The District participates in regional conservation programs, and promotes and encourages our customers to help
preserve our water resources.
Regional Water Conservation Program ~
Water District 119 supports Seattle Public Utilities effort to implement its Regional Conservation Program.
The Water Conservation Program is a regional program of 19 local water providers that help all of us
conserve water. The goal of the program is for each of us to reduce our use of water. Doing so will help ensure
adequate fresh water supplies for the future. Over the next few years,
educational programs, financial incentives, and special promotions will be offered to assist individuals and
businesses with meeting their Water Conservation goals.
Many of the actions you can take to conserve are free or low cost. Others, such as buying one of the new
low-flow toilets or water efficient washing machines will cost initially, but pay for themselves in a few years
through utility savings.
or call (206) 684-SAVE (684-7283) to request free information and Fact sheets.
The available Fact Sheets will give you more information about the program and ideas of how and where to
Information Resources ~
The following links provide water (and of course money) saving information.
Saving Water Partnership -
Seattle and Participating Local Water Utilities website to help conserve water at home and at work. The site includes
information about rebate programs. Water District 119 is a participating member.
The Regional Water Providers Consortium -
A wealth of information about water conservation, including some how-to videos detailing repairs and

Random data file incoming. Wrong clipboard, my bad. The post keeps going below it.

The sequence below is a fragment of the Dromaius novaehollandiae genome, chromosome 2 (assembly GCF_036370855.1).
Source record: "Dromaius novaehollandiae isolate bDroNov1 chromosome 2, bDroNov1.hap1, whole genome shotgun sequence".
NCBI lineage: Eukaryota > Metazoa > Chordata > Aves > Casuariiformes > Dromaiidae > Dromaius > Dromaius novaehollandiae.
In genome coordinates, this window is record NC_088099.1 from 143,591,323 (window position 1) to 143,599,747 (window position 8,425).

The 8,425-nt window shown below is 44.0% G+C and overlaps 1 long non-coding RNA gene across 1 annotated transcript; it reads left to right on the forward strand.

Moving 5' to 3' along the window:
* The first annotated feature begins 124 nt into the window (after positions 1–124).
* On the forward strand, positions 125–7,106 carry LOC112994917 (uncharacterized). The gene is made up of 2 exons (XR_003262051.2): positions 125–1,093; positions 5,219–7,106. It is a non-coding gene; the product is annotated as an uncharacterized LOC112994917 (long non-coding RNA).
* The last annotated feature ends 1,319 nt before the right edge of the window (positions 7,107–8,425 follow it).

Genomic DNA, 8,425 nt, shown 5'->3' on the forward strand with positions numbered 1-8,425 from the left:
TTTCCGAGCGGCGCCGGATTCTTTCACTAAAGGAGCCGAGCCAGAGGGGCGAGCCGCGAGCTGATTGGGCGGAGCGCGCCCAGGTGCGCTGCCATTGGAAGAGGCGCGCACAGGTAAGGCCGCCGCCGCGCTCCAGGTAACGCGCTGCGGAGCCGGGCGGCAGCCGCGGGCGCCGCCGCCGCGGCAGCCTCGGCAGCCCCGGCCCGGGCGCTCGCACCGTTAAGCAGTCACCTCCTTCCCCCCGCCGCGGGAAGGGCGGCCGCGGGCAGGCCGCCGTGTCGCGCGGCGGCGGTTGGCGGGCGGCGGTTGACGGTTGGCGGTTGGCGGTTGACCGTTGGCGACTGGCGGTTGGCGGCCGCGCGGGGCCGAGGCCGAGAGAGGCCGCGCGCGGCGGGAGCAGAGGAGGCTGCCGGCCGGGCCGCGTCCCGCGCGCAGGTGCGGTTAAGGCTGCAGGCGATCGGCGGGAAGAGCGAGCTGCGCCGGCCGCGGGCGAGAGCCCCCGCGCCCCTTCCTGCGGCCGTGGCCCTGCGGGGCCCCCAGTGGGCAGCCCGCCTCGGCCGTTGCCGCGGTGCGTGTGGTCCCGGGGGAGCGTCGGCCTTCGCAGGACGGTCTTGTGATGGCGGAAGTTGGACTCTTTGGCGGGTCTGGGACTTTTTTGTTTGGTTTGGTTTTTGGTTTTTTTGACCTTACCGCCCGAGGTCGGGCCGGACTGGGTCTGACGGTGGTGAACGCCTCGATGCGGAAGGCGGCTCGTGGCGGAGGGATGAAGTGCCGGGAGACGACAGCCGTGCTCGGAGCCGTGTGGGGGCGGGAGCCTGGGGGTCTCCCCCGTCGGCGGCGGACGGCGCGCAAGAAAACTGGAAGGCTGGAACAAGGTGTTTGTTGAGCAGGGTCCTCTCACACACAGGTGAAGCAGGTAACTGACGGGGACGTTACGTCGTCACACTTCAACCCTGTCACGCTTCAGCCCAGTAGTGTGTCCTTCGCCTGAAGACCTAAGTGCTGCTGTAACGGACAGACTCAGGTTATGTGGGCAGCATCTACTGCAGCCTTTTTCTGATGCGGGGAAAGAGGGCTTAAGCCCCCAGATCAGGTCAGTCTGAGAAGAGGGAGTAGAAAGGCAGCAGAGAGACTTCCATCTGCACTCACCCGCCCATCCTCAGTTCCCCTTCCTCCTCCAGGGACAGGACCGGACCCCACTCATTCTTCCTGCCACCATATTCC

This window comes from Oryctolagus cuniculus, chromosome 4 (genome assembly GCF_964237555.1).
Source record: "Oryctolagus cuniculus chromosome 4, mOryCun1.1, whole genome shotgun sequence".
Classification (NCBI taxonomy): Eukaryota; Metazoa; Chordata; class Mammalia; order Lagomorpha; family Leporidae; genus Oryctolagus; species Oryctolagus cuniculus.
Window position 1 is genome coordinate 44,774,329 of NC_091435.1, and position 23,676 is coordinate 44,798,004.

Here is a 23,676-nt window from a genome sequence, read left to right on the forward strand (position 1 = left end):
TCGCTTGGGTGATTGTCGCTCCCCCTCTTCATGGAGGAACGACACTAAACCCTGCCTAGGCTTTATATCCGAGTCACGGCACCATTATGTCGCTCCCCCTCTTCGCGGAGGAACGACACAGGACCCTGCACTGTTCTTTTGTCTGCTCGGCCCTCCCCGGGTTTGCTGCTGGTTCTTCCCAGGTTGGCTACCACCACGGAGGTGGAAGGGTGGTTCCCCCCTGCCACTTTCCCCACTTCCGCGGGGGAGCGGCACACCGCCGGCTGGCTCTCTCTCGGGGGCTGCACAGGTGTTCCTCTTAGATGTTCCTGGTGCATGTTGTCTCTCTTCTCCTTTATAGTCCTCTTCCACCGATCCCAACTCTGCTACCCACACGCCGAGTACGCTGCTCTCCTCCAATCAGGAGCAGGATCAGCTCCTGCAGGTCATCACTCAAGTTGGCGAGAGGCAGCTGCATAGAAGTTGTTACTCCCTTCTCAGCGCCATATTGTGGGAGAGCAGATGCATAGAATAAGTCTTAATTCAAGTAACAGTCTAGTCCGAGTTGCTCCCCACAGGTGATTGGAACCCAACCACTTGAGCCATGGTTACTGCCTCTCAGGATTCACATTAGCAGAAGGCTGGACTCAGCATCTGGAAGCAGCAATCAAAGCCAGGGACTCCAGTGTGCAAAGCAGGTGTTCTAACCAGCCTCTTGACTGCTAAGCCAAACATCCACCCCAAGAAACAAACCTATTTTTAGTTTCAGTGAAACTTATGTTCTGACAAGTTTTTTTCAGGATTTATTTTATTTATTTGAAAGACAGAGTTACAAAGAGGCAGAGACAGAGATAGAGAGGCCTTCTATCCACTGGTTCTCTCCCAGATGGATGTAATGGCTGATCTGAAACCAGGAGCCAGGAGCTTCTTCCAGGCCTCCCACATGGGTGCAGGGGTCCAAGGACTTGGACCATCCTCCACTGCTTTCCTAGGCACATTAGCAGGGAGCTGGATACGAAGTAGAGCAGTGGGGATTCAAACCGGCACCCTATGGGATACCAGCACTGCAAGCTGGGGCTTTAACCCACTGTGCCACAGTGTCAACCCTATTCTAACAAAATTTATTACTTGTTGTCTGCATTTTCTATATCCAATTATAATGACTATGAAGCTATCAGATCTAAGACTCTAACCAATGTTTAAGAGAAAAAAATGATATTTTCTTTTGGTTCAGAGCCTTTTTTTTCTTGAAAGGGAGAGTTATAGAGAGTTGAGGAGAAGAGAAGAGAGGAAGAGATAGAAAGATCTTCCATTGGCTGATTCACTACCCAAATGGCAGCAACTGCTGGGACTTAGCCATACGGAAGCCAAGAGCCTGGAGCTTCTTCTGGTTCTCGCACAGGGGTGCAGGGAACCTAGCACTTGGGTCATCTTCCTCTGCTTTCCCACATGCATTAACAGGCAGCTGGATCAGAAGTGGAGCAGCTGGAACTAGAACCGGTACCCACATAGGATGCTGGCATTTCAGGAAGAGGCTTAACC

maintenance of water using fixtures.
Checking Your Toilets for Leaks ~
Is your bank account feeling a bit flushed after paying your water bill?
A leaking toilet can be the largest waste of water in your home.
Many people believe that a leaking toilet means that water will escape the tank or bowl, but INTERNAL leaks cause
water to go right down the drain without ever being put to use.
Toilet leaks cannot always be seen or heard, so it is a good idea to check for
a leaking toilet at least once a year.
The main causes of a leak are either a "fill valve" that will not shut off or a
To check your toilet for a bad fill value, perform the following procedure:
1. Remove the TANK lid.
2. Carefully observe the overflow tube to determine if the tank water level
is causing water to continually overflow and run down the tube.
To check your toilet for a bad flapper, perform the following procedure:
1. Remove the TANK lid.
2. Put 5-10 drops of red food coloring in the TANK. Put lid back on but don't
flush it yet.
3. Wait for about 10 minutes, and then look in the BOWL. If you see color,
you have a leak.
Fixing a Fill Valve Problem
A fill valve problem is caused either
because the tank water level is set too high, or the valve won't shut off the water
off. If you
can't adjust the water level lower or can't get the fill valve to shut off,
replace the fill valve. Pedestal fill valves are considered more reliable than
the ball and float type.
Fixing a Bad Flapper
If you had water run into the bowl during the color test and the water level is
not set too high, your flapper is probably leaking and it should be replaced. If
your old flapper has a float on the chain, make sure your new one does too
(or put the old float on the new chain). When replacing a toilet flapper,
remember that it is very important to replace it with the proper flapper model
for your toilet. Using a standard flapper in many 1.6 gallon toilets can make
the toilet flush up to 3.5 gallons per flush.
Videos Showing How to Fix Leaks in Your Home~
For an instructional video showing how to diagnose and fix leaky toilets click